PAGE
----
With H5 it's like "this is how you walk. Then this is how you sprint. This is how you aim. This is how you ADS. This is how you jump. This is how you thrust. This is how you change weapons. This is how you slide. This is how you nade. This is how you ground pound"

 

For a console shooter, simply moving around effectively in this game is incredibly complicated.  This is not a game that someone new to shooters can just jump in and play.

 

Part of this honestly, is the campaign.  Historically games that had a large MP audience also had a campaign that was basically meant to tell a story and introduce you to the mechanics of the game with difficulties from "Wow i cant die" to "wow i can't stay alive".  MP-only games weren't even feasible until very recently.  There are a lot of people that "buy for the campaign" then get sucked into the multiplayer. If the campaign is done properly, they will be able to take their skills from the campaign and go into multiplayer and at least not feel like they are embarrassing themselves.

 

H1 - Reach did this very well because the campaigns were fun, replayable via co-op (including couch co-op) and all had self-contained stories that some people got sucked into.  This is a GREAT way to introduce new players to your game, and make them fans.

 

H4 and 5 fail in this regard.  5 fails technically because there is no split-screen, and they both fail in every other respect. The campaigns really arent approachable.  The story is not self contained so not only do you need knowledge of the prior games, but you also need knowledge of swaths of the expanded universe to have any fucking idea what is going on.  And the campaigns are pretty generic shooter fare that dont really leave a lasting impression.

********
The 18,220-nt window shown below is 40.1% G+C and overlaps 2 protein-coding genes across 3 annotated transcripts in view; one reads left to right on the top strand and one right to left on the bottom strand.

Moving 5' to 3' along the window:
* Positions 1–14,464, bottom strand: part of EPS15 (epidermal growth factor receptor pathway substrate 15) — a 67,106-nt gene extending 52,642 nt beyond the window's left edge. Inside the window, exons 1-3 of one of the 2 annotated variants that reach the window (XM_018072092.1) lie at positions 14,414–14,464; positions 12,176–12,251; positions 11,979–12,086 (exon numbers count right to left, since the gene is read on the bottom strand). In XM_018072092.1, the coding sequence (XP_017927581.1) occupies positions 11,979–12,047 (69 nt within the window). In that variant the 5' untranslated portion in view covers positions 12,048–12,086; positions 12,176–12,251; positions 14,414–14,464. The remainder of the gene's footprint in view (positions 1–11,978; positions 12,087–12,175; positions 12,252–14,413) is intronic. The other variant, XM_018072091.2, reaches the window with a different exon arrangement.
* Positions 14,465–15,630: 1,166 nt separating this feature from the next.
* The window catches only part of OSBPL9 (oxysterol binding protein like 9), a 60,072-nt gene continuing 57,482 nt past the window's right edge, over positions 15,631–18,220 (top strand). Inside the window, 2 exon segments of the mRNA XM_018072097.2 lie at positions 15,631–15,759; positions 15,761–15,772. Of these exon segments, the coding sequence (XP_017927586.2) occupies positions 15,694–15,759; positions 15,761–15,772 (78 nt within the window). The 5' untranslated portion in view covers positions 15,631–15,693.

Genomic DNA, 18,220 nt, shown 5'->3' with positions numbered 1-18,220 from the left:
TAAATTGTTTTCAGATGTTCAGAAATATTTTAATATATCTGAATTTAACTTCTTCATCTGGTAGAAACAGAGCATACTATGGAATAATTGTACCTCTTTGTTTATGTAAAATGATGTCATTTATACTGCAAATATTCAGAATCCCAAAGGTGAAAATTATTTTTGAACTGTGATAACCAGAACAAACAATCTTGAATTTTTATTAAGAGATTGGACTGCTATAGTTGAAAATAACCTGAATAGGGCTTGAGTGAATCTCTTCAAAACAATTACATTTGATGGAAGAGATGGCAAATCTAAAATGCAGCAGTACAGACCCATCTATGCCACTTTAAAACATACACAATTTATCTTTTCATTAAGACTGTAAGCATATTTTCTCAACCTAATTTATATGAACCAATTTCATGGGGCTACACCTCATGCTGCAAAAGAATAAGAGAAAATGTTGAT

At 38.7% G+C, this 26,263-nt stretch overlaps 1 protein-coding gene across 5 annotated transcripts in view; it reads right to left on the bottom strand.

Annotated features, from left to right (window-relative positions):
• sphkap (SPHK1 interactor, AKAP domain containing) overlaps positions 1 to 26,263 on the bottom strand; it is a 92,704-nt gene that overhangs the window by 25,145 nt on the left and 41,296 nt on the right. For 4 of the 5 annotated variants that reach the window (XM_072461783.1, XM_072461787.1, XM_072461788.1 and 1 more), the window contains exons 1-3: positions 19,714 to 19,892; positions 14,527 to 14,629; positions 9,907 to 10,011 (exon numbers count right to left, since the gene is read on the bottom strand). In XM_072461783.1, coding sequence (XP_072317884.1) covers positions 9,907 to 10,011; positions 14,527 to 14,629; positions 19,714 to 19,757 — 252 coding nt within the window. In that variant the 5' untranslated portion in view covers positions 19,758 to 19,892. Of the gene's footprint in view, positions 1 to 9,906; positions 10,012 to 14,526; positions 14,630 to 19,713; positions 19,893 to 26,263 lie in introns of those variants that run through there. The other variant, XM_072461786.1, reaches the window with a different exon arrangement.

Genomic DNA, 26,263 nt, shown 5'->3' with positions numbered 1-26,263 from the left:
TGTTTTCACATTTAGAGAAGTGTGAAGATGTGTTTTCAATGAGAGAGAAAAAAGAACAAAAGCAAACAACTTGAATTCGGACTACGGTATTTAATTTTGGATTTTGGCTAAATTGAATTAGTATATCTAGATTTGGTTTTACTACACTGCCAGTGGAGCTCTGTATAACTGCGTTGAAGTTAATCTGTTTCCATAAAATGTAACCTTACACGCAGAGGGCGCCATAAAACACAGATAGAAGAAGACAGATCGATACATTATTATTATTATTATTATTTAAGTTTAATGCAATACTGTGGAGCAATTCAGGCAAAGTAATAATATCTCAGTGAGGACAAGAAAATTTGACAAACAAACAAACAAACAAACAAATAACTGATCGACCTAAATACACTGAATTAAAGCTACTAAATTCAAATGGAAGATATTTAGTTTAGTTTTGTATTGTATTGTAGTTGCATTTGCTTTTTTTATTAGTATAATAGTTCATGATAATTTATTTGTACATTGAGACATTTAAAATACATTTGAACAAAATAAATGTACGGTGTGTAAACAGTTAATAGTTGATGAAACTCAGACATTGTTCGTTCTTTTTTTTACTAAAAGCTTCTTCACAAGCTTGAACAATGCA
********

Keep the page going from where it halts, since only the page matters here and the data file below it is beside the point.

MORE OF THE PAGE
343 wants to pull in new players by making the game more accessible (but overcomplicates the movement, go figure) when what they really need to do is make a really fucking good, replayable campaign.

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What's your deal @@Moa. Am I not allowed to spread the word about a Halo LAN?  

Surely you understand some people only come to this site and look at one thread.  

What exactly does a CE 2v2 tournament have anything to do with Halo 5?